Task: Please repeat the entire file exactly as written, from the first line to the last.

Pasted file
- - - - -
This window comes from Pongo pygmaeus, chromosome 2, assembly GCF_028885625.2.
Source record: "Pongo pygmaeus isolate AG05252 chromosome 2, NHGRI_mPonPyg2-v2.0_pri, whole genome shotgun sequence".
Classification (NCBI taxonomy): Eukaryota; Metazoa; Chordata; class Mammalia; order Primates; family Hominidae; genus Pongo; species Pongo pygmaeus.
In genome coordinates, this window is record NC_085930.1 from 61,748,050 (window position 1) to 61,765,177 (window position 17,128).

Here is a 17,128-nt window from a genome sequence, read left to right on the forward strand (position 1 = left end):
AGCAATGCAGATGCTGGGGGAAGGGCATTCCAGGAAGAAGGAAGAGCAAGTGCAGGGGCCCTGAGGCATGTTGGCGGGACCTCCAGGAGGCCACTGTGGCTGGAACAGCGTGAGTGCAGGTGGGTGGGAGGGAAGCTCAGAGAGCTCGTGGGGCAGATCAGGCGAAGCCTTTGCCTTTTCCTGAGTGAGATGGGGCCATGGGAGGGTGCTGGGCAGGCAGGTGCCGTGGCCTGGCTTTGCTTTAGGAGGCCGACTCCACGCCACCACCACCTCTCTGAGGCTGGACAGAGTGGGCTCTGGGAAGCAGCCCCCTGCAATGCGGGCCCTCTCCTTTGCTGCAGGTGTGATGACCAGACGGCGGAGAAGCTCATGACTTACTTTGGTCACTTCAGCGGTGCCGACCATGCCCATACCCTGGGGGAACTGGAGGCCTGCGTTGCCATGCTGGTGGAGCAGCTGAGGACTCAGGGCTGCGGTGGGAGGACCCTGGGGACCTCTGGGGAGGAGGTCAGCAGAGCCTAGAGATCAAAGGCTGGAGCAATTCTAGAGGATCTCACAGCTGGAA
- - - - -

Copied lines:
This window comes from Pongo pygmaeus, chromosome 2, assembly GCF_028885625.2.
Source record: "Pongo pygmaeus isolate AG05252 chromosome 2, NHGRI_mPonPyg2-v2.0_pri, whole genome shotgun sequence".
Classification (NCBI taxonomy): Eukaryota; Metazoa; Chordata; class Mammalia; order Primates; family Hominidae; genus Pongo; species Pongo pygmaeus.
In genome coordinates, this window is record NC_085930.1 from 61,748,050 (window position 1) to 61,765,177 (window position 17,128).

Here is a 17,128-nt window from a genome sequence, read left to right on the forward strand (position 1 = left end):
AGCAATGCAGATGCTGGGGGAAGGGCATTCCAGGAAGAAGGAAGAGCAAGTGCAGGGGCCCTGAGGCATGTTGGCGGGACCTCCAGGAGGCCACTGTGGCTGGAACAGCGTGAGTGCAGGTGGGTGGGAGGGAAGCTCAGAGAGCTCGTGGGGCAGATCAGGCGAAGCCTTTGCCTTTTCCTGAGTGAGATGGGGCCATGGGAGGGTGCTGGGCAGGCAGGTGCCGTGGCCTGGCTTTGCTTTAGGAGGCCGACTCCACGCCACCACCACCTCTCTGAGGCTGGACAGAGTGGGCTCTGGGAAGCAGCCCCCTGCAATGCGGGCCCTCTCCTTTGCTGCAGGTGTGATGACCAGACGGCGGAGAAGCTCATGACTTACTTTGGTCACTTCAGCGGTGCCGACCATGCCCATACCCTGGGGGAACTGGAGGCCTGCGTTGCCATGCTGGTGGAGCAGCTGAGGACTCAGGGCTGCGGTGGGAGGACCCTGGGGACCTCTGGGGAGGAGGTCAGCAGAGCCTAGAGATCAAAGGCTGGAGCAATTCTAGAGGATCTCACAGCTGGAA